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PMS practices face £260m losses as NHS England announces two-year review of all contracts



Exclusive PMS practices face £260m of their funding being ‘redeployed’ over the next two years, after a major review of contracts by NHS England found the money was not linked with providing any additional services to patients above GMS.

Pulse has learnt that NHS England has written to all area teams to ask them to review all PMS contracts locally from April and aim to ‘secure best value’ from PMS funding that is not tied to defined additional services or performance indicators.

NHS England’s review found that overall, PMS practices are paid a ‘premium’ above equivalent GMS practices of £325m for England as a whole, equating to £13.52 above spending per patients registered with GMS practices.

Out of this, it could link £67m to defined enhanced services or key performance indicators (KPIs) but the remaining £258m had no formal link. It also found no link with the additional funding and the level of deprivation.

NHS England said that the £258m would be reduced to £235m over the next seven years with the redistribution of MPIG, but urged area team managers to review all PMS contracts over the next two years to ensure they were value for money.

The reviews will be conducted according to a number of criteria, including that it should reflect strategic plans set out by the area team or the CCG, help reduce health inequalities or support fairer funding distribution locally.

Writing in the letter, NHS England’s director of commissioning policy and primary care Ben Dyson and the director of commissioning (corporate) Ann Sutton said: ‘Area teams should begin a programme from April 2014 to review all local PMS contracts… and complete this review process by March 2016 at the latest.

‘[They should] seek to secure best value from future investment of the “premium” element of PMS funding by ensuring available resources for investment are deployed in line with the criteria set out in the annex to this letter.’

NHS England ruled out moving the funding released from PMS contract reviews into core general practice funding, as suggested by the GPC, as it would leave area teams with a lack of funds to address local ‘transformation of primary care’.

The letter added: ‘This would significantly reduce the ability of area teams to support the transformation of primary care locally, in line with the original objectives of PMS contracts.’

‘It is essential, however, that we apply the principles of equitable funding by moving towards a position where we can demonstrate that all practices (whether GMS, PMS or APMS) receive the same core funding for providing the core services expected of all GP practices.’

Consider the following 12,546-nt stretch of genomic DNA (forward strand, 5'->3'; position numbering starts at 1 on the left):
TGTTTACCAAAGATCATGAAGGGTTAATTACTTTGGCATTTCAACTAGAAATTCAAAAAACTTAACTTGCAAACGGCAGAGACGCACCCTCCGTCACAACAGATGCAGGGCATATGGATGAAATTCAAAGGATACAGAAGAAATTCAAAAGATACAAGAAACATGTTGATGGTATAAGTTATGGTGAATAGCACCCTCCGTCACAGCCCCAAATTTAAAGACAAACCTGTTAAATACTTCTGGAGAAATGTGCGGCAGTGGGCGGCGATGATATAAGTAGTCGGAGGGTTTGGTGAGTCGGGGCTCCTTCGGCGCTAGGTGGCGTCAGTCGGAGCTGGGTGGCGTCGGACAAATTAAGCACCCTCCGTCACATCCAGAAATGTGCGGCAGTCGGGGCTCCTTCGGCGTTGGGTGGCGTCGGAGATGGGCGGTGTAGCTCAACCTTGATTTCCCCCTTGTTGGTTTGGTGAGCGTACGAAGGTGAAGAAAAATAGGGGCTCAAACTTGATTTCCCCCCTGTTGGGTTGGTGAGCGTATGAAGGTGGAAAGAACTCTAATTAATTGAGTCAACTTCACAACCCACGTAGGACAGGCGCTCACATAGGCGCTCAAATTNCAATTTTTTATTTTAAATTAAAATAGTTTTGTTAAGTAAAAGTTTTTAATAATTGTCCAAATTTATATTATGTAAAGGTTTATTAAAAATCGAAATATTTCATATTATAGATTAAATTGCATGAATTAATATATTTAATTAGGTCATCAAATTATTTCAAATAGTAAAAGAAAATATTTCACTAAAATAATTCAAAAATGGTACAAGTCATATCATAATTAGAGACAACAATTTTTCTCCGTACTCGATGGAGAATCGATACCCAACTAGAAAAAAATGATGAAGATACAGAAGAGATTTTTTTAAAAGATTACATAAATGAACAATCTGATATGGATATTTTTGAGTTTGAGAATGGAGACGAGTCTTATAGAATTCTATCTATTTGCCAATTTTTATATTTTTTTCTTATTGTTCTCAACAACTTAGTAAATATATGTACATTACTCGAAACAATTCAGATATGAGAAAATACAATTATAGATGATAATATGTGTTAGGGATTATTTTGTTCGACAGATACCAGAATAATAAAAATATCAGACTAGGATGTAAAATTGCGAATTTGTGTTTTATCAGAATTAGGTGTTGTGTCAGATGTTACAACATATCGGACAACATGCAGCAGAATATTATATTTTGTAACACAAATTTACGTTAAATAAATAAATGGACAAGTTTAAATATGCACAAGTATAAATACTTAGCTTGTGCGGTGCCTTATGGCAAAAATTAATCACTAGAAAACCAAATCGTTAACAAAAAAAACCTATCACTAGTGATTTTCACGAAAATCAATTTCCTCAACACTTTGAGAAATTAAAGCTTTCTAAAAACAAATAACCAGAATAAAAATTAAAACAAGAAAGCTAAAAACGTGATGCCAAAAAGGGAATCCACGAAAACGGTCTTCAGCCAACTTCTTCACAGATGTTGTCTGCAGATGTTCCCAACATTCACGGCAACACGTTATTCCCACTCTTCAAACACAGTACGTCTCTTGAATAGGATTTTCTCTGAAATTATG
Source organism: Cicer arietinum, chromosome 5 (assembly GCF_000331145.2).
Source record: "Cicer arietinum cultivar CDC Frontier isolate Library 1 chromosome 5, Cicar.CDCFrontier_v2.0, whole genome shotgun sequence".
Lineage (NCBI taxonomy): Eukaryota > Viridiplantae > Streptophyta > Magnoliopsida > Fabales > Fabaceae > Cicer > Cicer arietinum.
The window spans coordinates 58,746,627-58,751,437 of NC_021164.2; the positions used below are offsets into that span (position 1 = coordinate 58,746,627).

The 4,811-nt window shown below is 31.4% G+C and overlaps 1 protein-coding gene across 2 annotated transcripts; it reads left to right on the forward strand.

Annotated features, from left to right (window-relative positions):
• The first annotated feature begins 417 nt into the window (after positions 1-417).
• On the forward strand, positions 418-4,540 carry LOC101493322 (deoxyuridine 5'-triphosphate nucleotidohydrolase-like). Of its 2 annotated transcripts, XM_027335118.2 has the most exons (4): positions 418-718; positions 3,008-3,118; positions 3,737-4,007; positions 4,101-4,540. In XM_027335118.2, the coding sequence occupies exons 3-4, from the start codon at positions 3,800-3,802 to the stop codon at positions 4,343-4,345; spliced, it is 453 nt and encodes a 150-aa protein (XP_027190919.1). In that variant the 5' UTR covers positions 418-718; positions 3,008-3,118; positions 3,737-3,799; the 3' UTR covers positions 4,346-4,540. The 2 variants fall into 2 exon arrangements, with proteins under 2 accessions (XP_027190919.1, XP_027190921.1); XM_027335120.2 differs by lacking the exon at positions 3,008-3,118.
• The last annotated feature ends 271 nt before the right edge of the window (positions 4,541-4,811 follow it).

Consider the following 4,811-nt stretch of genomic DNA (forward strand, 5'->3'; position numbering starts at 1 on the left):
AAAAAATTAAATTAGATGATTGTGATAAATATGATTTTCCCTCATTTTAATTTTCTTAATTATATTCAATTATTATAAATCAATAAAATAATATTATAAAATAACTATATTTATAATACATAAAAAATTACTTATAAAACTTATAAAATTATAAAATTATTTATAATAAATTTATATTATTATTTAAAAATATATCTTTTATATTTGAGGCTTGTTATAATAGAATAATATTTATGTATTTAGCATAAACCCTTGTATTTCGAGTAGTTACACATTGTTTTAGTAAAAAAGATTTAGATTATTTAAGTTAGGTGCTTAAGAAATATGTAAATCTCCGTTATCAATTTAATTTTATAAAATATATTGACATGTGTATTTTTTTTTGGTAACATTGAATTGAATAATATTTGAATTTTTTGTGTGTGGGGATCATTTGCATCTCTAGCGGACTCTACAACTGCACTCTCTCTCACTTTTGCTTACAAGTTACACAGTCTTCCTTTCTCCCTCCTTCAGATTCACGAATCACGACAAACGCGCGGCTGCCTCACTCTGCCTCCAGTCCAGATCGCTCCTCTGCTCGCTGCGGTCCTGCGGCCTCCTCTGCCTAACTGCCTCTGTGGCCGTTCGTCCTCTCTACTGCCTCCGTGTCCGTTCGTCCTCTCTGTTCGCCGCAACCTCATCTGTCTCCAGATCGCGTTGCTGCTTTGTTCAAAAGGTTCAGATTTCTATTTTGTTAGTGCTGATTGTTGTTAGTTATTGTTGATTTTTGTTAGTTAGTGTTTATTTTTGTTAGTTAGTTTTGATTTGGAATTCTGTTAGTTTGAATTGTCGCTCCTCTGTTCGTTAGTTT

Deputy GPC chair Dr Richard Vautrey said: ‘NHS England had a golden opportunity with this review to invest in core general practice in order that practices could plan for the future with confidence and invest in GPs and other staff to meet the core needs of their patients, not least in offering enough appointments. 

‘Instead, they are taking a massive amount of funding away that will cause huge concern to PMS practices, with the expectation that they can only earn some of it back if they do even more work.  At a time when practices are being crushed by massive workload, and GP recruitment and retention is reaching a crisis point, this is the last thing they wanted to hear.’

NAPC chair Dr Charles Alessi said he was ‘very disappointed’ by the approach NHS England was taking.

He said: ‘It is really disruptive. We would be the first to say that it is inappropriate that one practice gets more for providing the same service as another practice, but this process is too indiscriminate.’

Commenting on the news, Mr Dyson added: ‘NHS England is committed to supporting innovation and quality improvement in primary care and reducing health inequalities. We want to continue to use PMS arrangements to achieve these objectives. At the same time, we need to ensure that there is an equitable approach to funding.’

‘Where GP practices are receiving extra funding per patient, this has to be fairly and transparently linked to the quality of care they provide for patients or the particular needs of the local population that they serve.’

‘The purpose of this review has been to put in place a much clearer framework that will enable our area teams to ensure that extra investment in PMS meets these criteria. In reviewing local arrangements, our area teams will work closely with local communities to ensure that these resources are used to help provide more joined-up services for patients.’